Wherever he is, and wherever his team is, they are quietly going about the modern work of thwarting terrorists.
It’s a six-hour plane ride from Myrtle Beach to Colorado Springs — the same amount of time it would take Hunter Kemper (’98) to finish three triathlons and still have time to sign autographs. There’s little doubt that on Oct. 9, 2011, Kemper would have rather finished three triathlons than be sitting in coach asking himself, “How did I get here? How did this happen?”
He’d been in the Atlantic Ocean less than 18 minutes. The second hand had ticked only 14 times between the time his feet reached the shore and the moment they arrived at his bicycle pedals. Leading a pack of a few dozen, Kemper and another athlete were pedal-for-pedal heading down a hill, completing the first lap of the middle portion of the race, when a lagging swimmer exited the water and headed for his bicycle.
In a competition judged by what happens in a matter of seconds, the next several seemed to slow down. The delayed swimmer, who was not warned and taken off the course by race officials, continued to the transition area, not noticing the bicyclists heading his way, causing the biker in front of Kemper to swerve, eliminating any time for Kemper to react. At 35 miles per hour, Kemper collided with the swimmer — sending Kemper off his bike and the swimmer to the pavement. Surrounded by pieces of mangled metal, Kemper looked up to see the swimmer nearly unscathed. Then, a burning sensation in his left elbow stole Kemper’s attention.
In a competitive career that had already surpassed two decades, Kemper had experienced a few injuries. There was the time he trained so hard he broke his pelvis. Another time, he took a turn too fast and was rewarded with a broken collarbone and concussion.
For most of his life, swimming, biking and running had resulted in success. At 10, he won the first triathlon he ever competed in, beating the only two other 10-year-olds in the race to take the crown. A victory in his second race made him national champion. When he was a middle schooler, Sports Illustrated wrote about him in the same issue that featured Larry Bird underneath the masthead. Not a strong runner, Kemper had to walk on to the Wake Forest cross country and track teams, but soon enough, he was collecting All-ACC honors. And even before he graduated from college with a business degree, he was in New York City sitting across from Polo’s Ralph Lauren, signing his first endorsement deal as a professional athlete.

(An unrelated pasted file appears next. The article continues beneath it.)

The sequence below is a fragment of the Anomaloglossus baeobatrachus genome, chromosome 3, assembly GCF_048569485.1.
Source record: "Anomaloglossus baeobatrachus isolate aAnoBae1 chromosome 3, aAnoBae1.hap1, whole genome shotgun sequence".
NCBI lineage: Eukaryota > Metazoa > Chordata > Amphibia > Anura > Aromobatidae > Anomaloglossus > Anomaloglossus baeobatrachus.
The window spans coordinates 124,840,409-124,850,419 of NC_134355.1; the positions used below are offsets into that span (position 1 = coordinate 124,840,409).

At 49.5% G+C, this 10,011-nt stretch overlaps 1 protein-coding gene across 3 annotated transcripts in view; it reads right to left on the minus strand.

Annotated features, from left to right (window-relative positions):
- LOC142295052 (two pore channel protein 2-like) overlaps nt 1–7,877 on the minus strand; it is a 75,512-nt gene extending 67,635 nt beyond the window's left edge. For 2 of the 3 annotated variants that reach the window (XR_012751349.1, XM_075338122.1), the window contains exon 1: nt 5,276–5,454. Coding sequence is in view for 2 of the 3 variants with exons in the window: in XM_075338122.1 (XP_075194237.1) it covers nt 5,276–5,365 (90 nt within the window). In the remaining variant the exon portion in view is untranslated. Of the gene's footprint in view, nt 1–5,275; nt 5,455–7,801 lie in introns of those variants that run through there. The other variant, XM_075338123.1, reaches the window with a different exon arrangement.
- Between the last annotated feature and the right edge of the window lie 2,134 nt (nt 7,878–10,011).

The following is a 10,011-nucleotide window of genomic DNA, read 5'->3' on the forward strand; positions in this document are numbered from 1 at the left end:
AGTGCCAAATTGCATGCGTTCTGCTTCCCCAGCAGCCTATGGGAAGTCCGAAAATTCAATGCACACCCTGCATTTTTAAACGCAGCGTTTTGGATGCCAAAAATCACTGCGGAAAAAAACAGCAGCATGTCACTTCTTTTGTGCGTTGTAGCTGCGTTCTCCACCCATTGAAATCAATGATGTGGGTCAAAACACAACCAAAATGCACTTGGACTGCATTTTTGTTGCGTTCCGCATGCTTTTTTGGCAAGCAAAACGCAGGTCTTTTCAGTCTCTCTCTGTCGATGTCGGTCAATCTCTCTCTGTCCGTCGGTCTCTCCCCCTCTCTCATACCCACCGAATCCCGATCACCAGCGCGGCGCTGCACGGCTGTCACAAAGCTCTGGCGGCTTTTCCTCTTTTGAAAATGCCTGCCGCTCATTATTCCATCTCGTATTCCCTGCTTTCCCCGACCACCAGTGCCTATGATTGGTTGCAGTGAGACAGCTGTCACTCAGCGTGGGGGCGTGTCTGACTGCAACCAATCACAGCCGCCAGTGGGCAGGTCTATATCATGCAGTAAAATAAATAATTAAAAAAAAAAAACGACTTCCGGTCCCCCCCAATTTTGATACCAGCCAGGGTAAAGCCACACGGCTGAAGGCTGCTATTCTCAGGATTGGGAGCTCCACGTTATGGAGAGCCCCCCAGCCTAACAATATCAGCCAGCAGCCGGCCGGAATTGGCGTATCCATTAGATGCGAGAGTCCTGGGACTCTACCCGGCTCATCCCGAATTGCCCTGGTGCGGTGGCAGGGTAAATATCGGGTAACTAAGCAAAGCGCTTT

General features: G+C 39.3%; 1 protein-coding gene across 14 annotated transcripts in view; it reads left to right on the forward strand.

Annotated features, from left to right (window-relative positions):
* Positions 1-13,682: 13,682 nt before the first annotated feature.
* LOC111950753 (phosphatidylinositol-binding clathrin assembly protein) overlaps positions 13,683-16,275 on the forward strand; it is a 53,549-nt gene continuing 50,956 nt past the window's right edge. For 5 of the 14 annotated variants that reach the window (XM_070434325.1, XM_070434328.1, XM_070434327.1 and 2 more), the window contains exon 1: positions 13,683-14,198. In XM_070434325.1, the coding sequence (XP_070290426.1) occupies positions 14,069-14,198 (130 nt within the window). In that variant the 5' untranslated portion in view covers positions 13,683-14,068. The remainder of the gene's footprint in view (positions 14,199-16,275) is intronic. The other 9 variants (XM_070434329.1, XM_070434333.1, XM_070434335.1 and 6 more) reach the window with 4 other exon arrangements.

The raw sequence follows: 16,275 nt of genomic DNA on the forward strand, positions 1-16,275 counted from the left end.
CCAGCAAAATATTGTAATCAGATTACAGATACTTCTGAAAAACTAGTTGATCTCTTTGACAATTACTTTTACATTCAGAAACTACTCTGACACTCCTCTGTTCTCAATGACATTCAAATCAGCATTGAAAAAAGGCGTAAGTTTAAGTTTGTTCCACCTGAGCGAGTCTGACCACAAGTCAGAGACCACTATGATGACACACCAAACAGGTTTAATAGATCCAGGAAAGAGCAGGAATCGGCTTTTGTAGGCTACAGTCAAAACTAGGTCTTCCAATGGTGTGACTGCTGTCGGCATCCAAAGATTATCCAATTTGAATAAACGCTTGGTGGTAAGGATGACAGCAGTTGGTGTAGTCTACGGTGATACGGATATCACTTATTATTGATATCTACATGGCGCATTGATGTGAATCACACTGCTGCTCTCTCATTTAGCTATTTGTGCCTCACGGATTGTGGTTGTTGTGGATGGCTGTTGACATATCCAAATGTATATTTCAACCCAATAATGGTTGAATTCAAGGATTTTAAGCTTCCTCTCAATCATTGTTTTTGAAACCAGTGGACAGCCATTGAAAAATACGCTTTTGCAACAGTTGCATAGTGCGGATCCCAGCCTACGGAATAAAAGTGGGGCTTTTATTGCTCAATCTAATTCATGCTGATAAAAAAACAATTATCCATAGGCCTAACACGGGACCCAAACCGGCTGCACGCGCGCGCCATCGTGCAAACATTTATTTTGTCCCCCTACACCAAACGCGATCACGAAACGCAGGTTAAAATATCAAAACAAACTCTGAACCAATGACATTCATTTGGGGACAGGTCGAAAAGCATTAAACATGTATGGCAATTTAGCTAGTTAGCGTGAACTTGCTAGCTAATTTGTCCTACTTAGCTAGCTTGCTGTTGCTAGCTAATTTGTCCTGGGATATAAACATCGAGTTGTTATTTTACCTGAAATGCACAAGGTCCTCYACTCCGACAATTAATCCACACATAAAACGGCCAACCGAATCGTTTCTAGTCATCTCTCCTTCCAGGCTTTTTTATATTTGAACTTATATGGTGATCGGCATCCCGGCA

After two years, Kemper walked into Stadium Australia as one of only three American men competing in the first-ever triathlon at an Olympic Games. Of the 52 racers circling the Sydney Opera House, he finished 17th.
In the next four years, Kemper clocked tens of thousands of miles by arm, by leg and on foot. He endured two-a-days; proved himself against the weight machines; reviewed race reports; monitored his body mass, heart rate and metabolic numbers; attended to proper recovery; and logged personal bests. In 2004, when the Olympics returned to its birthplace, Kemper was wearing the Stars and Stripes again. Fifty of the best athletes in the world took the starting line; Kemper beat 41 of them to the finish. For the second time, Kemper was the top American triathlete at the Olympic games.
The years after Athens were beyond compare for Kemper. He was the first U.S. male triathlete to be ranked No. 1 in the world. In 2005, the U.S. Olympic Committee named him SportsMan of the Year — an honor previously won by Michael Phelps and Michael Johnson. And amid a collection of national and international victories, the “Breakfast of Champions” picked him as its poster child, making Kemper the first triathlete to appear on a Wheaties box.
“When the flag is being raised and the anthem is being played, why do you think the athletes are crying on the podium? They’re thinking about what they’ve accomplished because other people helped them get there. It’s emotional because the athlete is standing there on the shoulders of others who sacrificed so much.”
At 32, Kemper was in Beijing watching 2,008 drummers pounding bronze Fou drums and quoting Confucius to welcome the world to another Olympic competition. Fifty-five men from 31 nations raced for three steps on a podium. Kemper finished seventh — America’s best again.
Three Olympics. Races around the world. Prize money. National and international records and recognition. He had lived his dream of being a professional athlete. He had stood at the top of podiums as the best his country had.
Every time the plane hit turbulence, a shot of pain seared into his elbow and jolted him back to reality. It wasn’t just a break, like his collarbone. His joint was shattered, and he was staring at an unknown future.
Kemper endured surgery that required a plate and 13 screws. Instead of training for races, he was working on extending his arm, flexing his bicep and finding full range of motion in his left wing.
Sometime between Thanksgiving and Christmas, Kemper wondered if he was working his rehab routine too much.